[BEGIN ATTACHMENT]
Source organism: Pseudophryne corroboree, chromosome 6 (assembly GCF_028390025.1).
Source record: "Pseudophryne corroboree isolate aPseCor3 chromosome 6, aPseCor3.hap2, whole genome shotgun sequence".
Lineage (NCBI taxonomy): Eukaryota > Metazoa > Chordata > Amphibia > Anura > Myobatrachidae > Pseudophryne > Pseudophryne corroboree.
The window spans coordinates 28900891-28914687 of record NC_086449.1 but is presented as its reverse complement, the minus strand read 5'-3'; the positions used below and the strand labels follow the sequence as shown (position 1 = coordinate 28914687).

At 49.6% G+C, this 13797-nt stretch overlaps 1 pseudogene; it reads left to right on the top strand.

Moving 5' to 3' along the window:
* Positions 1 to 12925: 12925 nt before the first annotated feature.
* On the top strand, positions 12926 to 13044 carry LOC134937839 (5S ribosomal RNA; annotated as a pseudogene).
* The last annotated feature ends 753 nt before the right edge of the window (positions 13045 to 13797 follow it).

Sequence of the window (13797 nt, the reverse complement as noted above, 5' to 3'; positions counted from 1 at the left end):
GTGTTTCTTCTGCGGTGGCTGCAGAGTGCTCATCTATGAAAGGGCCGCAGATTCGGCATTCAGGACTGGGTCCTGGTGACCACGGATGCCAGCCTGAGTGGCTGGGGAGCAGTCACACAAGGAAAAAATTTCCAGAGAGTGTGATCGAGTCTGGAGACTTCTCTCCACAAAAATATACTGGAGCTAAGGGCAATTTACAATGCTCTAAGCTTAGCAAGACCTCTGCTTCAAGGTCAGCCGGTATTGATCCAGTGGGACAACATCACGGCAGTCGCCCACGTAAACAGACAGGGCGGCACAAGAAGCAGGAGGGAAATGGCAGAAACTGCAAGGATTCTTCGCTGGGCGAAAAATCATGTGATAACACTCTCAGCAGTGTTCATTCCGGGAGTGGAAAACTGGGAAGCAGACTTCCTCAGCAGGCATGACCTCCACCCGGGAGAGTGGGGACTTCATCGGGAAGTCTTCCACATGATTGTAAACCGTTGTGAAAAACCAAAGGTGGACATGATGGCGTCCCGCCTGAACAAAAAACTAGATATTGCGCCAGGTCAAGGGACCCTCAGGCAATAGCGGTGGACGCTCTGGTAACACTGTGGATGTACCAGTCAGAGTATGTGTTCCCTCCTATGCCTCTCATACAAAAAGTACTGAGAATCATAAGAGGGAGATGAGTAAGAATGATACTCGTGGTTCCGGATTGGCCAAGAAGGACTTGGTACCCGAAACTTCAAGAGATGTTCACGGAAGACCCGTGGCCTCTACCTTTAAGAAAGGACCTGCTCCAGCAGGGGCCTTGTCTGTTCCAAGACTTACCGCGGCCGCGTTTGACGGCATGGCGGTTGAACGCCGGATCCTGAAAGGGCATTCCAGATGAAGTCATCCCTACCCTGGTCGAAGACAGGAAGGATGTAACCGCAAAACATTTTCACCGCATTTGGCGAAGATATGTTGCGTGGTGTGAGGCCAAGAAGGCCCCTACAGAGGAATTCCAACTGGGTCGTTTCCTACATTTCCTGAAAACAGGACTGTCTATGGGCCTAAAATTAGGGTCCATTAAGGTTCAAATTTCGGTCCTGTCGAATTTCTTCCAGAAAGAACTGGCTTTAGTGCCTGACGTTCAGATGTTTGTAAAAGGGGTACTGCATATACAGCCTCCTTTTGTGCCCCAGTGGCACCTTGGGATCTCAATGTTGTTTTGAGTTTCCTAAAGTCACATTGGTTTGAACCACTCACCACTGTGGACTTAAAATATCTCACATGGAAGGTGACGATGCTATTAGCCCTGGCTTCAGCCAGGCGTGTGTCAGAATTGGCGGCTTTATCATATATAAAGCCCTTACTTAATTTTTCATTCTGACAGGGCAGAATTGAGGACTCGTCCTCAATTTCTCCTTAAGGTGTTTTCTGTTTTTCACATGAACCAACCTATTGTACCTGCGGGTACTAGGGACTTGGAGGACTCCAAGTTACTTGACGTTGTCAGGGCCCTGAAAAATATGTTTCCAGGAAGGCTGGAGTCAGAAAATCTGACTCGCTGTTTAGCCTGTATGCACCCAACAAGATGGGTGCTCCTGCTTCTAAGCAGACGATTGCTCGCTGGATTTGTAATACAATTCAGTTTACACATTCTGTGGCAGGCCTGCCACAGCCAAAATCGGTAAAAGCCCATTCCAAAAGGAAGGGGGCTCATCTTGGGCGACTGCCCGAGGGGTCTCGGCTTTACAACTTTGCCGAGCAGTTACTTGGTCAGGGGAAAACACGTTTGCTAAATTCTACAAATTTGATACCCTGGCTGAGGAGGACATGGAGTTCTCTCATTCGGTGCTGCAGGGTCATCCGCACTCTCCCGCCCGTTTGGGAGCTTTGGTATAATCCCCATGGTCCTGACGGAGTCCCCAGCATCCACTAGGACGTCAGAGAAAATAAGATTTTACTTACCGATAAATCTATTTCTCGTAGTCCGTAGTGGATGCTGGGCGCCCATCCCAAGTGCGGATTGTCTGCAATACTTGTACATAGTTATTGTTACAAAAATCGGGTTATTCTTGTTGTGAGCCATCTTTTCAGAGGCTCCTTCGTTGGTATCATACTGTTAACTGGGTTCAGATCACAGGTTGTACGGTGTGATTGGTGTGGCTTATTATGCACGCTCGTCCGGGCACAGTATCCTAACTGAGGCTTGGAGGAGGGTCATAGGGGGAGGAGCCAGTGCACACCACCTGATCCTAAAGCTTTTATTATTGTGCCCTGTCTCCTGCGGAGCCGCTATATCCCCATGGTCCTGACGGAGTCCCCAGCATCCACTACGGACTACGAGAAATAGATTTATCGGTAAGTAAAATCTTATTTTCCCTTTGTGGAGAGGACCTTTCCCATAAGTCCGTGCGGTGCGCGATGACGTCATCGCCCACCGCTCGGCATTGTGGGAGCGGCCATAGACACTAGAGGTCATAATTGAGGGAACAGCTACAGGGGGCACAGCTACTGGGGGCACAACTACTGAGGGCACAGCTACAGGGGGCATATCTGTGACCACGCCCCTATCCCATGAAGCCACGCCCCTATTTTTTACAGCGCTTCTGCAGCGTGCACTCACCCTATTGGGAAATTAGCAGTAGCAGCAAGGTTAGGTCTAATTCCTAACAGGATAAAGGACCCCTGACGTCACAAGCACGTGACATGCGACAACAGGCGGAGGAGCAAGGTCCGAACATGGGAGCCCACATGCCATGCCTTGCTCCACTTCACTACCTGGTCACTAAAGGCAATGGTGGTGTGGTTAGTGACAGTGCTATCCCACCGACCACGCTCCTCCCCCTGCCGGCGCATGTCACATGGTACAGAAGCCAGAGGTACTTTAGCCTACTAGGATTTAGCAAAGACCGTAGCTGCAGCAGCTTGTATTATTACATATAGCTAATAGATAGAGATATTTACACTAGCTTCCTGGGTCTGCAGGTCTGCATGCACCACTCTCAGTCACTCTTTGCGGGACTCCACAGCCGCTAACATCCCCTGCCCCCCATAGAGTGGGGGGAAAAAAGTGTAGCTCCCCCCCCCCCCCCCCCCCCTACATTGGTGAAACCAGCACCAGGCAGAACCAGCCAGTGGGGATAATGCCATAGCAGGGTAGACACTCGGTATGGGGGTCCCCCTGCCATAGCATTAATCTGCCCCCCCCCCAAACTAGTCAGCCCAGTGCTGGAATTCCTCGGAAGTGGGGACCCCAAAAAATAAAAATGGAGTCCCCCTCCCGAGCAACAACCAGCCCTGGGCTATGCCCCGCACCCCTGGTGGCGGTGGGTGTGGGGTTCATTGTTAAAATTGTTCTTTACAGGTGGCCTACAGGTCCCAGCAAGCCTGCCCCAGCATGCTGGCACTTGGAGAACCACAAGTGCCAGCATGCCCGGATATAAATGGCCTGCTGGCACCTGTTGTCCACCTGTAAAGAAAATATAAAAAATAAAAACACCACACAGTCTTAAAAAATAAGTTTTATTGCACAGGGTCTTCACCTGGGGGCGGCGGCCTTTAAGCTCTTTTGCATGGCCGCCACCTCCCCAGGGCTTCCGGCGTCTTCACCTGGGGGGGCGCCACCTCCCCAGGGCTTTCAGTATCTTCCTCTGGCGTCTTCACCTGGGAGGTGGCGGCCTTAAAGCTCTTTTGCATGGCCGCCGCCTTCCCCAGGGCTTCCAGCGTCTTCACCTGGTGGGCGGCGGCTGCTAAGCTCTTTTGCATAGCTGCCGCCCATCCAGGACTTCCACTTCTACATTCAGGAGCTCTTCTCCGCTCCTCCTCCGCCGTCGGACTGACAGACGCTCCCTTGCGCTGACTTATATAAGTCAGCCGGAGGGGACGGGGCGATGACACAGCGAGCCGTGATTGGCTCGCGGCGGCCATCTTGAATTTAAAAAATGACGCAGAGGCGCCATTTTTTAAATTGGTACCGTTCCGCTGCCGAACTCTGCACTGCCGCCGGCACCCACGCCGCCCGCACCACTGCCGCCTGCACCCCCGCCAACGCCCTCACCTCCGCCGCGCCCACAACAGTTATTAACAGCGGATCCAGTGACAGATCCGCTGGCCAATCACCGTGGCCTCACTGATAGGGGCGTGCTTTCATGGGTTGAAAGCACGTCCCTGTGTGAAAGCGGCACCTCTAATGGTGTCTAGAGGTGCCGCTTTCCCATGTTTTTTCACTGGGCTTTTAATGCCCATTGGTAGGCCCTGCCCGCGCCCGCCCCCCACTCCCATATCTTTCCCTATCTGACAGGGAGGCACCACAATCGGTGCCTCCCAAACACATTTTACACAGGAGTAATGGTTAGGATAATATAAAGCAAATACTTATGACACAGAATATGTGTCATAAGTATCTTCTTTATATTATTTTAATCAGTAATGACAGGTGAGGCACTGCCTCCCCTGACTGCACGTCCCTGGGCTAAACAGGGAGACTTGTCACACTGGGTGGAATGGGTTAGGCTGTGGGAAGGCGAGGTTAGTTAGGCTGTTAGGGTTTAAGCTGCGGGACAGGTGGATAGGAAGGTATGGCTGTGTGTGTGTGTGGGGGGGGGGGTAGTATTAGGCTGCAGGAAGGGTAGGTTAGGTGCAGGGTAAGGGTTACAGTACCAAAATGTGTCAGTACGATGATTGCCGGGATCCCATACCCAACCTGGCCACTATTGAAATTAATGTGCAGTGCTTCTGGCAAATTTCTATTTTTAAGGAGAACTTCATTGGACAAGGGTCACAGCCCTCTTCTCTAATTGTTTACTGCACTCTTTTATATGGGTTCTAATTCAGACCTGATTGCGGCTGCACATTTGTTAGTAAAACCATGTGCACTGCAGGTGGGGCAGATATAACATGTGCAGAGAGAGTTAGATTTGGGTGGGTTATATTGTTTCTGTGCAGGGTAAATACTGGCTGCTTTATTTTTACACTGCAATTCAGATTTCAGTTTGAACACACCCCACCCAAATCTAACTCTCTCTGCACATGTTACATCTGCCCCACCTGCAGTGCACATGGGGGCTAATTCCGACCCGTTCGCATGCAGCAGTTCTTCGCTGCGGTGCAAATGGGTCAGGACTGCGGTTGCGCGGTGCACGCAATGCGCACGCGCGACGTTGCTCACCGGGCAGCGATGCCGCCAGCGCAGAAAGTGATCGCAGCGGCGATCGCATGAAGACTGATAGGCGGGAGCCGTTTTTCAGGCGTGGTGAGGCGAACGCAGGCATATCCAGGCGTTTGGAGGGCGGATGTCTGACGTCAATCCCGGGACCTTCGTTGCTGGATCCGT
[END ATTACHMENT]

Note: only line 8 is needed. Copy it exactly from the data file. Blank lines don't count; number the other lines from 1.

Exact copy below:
* On the top strand, positions 12926 to 13044 carry LOC134937839 (5S ribosomal RNA; annotated as a pseudogene).